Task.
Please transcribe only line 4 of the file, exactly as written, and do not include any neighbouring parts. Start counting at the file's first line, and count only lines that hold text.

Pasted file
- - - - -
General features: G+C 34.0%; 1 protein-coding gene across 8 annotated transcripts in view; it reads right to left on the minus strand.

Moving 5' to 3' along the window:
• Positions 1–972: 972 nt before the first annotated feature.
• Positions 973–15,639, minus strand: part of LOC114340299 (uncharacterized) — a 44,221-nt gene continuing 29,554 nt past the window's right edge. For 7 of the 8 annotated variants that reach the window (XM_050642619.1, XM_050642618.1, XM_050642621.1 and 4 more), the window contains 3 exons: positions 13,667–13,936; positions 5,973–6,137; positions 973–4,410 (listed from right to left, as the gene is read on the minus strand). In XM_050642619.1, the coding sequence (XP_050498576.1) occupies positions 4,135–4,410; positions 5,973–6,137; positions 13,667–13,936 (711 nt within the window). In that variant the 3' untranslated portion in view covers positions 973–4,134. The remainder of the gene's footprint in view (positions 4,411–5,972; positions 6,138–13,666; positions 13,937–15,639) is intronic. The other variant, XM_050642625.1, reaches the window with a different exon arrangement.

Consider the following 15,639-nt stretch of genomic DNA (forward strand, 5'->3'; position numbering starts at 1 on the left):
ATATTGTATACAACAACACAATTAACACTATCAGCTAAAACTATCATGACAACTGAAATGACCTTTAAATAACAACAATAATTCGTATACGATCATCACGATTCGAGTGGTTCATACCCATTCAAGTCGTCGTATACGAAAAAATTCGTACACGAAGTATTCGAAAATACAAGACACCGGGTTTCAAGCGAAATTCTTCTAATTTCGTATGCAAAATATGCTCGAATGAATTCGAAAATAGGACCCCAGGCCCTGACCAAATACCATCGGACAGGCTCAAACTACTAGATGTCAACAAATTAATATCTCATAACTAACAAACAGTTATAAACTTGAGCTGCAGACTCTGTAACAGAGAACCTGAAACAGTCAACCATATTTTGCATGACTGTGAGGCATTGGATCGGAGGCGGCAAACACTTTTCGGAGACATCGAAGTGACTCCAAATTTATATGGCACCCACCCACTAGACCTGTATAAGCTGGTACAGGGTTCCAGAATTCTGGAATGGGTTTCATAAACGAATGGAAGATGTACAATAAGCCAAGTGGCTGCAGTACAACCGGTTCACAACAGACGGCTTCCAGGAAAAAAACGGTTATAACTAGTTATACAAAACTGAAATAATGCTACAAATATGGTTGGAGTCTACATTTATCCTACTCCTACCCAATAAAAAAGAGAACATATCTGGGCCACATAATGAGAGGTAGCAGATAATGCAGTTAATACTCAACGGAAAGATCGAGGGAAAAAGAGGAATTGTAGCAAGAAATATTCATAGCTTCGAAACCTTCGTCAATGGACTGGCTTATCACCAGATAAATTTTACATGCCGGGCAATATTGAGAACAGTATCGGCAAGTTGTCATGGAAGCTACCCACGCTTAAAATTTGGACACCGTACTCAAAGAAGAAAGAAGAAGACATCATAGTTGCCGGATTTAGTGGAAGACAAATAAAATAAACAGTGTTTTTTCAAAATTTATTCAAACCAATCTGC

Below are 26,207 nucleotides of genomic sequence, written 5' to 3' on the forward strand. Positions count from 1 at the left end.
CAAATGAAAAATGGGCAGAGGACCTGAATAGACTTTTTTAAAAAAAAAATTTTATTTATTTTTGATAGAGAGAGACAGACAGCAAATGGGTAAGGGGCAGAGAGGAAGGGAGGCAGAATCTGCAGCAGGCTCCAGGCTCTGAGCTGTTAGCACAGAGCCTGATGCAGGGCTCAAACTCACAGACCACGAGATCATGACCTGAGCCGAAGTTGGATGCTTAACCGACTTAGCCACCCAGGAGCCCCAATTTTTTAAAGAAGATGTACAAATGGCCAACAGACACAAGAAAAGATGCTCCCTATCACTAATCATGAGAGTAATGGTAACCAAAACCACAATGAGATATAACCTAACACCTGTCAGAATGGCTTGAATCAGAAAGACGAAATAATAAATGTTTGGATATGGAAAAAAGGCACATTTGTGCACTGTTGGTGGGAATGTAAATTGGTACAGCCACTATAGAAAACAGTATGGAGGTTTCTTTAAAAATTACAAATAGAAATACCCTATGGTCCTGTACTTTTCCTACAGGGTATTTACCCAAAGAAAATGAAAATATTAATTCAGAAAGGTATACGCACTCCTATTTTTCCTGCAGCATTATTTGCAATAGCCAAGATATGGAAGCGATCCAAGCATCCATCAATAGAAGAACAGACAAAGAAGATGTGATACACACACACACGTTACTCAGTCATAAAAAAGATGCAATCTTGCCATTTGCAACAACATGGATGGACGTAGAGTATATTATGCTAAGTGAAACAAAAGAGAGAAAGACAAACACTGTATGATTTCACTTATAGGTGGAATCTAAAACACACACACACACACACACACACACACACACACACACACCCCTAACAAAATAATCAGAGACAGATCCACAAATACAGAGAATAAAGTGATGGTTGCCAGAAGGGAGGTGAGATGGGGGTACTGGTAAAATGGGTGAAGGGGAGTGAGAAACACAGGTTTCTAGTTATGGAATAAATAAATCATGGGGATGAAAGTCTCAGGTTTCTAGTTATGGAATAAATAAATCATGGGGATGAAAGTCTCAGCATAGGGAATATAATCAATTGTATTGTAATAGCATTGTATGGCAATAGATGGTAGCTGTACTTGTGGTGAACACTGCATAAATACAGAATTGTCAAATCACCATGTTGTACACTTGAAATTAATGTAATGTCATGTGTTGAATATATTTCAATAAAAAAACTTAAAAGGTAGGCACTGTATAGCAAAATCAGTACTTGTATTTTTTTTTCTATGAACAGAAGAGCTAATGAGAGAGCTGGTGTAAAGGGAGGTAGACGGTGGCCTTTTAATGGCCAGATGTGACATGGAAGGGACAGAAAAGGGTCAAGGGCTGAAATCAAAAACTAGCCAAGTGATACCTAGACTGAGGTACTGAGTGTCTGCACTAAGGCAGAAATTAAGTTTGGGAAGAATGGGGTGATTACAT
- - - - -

• Positions 973–15,639, minus strand: part of LOC114340299 (uncharacterized) — a 44,221-nt gene continuing 29,554 nt past the window's right edge. For 7 of the 8 annotated variants that reach the window (XM_050642619.1, XM_050642618.1, XM_050642621.1 and 4 more), the window contains 3 exons: positions 13,667–13,936; positions 5,973–6,137; positions 973–4,410 (listed from right to left, as the gene is read on the minus strand). In XM_050642619.1, the coding sequence (XP_050498576.1) occupies positions 4,135–4,410; positions 5,973–6,137; positions 13,667–13,936 (711 nt within the window). In that variant the 3' untranslated portion in view covers positions 973–4,134. The remainder of the gene's footprint in view (positions 4,411–5,972; positions 6,138–13,666; positions 13,937–15,639) is intronic. The other variant, XM_050642625.1, reaches the window with a different exon arrangement.